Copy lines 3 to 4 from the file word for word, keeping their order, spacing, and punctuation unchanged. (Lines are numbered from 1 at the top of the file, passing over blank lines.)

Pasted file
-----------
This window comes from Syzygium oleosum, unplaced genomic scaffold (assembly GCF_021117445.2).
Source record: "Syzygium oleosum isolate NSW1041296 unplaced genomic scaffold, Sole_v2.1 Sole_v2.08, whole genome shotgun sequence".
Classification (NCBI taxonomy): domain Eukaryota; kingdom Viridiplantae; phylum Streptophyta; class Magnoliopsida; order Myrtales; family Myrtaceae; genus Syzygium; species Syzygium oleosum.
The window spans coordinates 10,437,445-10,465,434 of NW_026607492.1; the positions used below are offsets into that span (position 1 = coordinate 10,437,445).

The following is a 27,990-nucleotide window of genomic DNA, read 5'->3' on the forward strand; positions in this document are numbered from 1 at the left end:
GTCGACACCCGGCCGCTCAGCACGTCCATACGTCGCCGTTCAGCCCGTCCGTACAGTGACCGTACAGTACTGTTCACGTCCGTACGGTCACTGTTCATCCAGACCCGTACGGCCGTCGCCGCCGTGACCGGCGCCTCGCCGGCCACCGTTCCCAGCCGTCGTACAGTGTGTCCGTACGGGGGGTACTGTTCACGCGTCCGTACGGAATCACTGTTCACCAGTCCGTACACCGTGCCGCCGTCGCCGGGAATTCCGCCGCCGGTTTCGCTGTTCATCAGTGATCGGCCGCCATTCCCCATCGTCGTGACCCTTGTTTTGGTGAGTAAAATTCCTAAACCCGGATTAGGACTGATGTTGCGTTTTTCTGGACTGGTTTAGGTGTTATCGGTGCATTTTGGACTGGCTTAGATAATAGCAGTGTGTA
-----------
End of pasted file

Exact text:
Classification (NCBI taxonomy): domain Eukaryota; kingdom Viridiplantae; phylum Streptophyta; class Magnoliopsida; order Myrtales; family Myrtaceae; genus Syzygium; species Syzygium oleosum.
The window spans coordinates 10,437,445-10,465,434 of NW_026607492.1; the positions used below are offsets into that span (position 1 = coordinate 10,437,445).